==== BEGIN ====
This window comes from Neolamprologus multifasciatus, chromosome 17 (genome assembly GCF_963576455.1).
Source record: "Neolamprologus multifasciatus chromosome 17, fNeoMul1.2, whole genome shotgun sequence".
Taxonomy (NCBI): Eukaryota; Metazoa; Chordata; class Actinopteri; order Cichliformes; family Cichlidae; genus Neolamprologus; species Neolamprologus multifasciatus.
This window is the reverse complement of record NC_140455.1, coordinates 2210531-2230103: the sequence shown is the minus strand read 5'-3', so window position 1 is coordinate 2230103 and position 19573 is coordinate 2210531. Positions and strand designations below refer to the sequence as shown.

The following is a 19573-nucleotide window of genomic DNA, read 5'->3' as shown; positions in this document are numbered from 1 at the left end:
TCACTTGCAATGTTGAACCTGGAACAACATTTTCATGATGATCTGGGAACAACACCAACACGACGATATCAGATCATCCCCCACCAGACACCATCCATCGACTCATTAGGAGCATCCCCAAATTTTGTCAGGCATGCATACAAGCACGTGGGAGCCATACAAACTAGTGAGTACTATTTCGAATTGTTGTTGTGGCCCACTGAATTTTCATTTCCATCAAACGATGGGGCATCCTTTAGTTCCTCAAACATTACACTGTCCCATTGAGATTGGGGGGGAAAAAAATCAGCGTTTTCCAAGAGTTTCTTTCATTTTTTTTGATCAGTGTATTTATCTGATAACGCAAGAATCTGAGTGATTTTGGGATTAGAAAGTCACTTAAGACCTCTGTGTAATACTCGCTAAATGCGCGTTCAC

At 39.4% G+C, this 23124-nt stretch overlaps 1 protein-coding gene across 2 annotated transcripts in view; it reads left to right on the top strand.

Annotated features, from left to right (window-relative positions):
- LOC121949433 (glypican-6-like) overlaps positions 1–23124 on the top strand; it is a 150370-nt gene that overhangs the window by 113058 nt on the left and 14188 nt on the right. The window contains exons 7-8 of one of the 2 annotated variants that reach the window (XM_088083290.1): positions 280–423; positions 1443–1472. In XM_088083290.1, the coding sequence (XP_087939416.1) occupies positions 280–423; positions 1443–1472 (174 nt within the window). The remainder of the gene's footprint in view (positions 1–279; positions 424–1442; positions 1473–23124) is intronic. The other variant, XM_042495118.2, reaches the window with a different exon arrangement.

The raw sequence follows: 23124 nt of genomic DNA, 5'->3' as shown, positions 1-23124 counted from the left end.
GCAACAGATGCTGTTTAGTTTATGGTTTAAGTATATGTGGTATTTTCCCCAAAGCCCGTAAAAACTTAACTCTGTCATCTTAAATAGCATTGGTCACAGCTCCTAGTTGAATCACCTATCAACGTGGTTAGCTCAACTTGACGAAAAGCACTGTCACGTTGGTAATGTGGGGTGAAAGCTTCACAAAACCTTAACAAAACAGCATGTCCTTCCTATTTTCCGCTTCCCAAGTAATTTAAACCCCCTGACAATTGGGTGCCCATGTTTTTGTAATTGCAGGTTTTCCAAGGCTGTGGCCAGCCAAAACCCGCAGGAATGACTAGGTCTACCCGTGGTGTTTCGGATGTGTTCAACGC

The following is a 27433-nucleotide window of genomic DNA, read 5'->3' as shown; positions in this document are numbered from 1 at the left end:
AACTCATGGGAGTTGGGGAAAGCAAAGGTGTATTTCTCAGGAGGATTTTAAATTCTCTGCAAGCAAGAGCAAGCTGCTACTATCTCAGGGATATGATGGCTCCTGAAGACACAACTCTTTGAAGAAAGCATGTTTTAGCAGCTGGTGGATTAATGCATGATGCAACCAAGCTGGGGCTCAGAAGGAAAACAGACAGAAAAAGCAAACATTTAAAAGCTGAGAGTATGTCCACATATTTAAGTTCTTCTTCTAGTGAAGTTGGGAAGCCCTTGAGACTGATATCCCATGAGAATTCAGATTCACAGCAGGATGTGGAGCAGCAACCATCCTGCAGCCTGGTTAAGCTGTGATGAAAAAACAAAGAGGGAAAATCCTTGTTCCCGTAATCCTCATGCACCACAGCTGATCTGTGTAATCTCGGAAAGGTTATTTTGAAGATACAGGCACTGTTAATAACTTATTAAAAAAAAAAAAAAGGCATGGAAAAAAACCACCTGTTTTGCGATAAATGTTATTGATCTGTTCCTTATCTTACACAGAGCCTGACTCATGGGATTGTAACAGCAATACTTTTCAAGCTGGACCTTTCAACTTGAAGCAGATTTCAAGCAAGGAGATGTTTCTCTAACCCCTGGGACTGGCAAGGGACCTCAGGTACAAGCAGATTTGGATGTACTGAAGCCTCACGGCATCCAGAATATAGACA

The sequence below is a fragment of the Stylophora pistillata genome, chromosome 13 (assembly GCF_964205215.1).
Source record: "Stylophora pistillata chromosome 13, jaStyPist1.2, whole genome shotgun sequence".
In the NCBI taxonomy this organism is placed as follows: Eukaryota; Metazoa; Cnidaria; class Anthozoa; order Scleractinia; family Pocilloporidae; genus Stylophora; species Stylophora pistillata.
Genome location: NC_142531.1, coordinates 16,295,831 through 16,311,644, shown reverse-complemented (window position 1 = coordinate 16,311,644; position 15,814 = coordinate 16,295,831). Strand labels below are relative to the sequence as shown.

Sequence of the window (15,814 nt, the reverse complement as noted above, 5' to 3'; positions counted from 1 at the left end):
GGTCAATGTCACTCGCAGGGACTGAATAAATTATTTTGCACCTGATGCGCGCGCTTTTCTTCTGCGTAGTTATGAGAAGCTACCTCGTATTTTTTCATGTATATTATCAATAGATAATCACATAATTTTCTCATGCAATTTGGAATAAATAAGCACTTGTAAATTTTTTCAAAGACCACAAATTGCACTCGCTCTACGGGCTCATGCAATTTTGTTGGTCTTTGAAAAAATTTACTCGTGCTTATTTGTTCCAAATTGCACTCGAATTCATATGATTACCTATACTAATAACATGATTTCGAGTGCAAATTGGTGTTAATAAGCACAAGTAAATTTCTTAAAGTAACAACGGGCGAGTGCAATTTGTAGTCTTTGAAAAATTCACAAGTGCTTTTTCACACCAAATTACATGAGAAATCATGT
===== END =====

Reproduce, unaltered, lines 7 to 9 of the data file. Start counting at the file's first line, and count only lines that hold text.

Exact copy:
At 39.4% G+C, this 23124-nt stretch overlaps 1 protein-coding gene across 2 annotated transcripts in view; it reads left to right on the top strand.

Annotated features, from left to right (window-relative positions):
- LOC121949433 (glypican-6-like) overlaps positions 1–23124 on the top strand; it is a 150370-nt gene that overhangs the window by 113058 nt on the left and 14188 nt on the right. The window contains exons 7-8 of one of the 2 annotated variants that reach the window (XM_088083290.1): positions 280–423; positions 1443–1472. In XM_088083290.1, the coding sequence (XP_087939416.1) occupies positions 280–423; positions 1443–1472 (174 nt within the window). The remainder of the gene's footprint in view (positions 1–279; positions 424–1442; positions 1473–23124) is intronic. The other variant, XM_042495118.2, reaches the window with a different exon arrangement.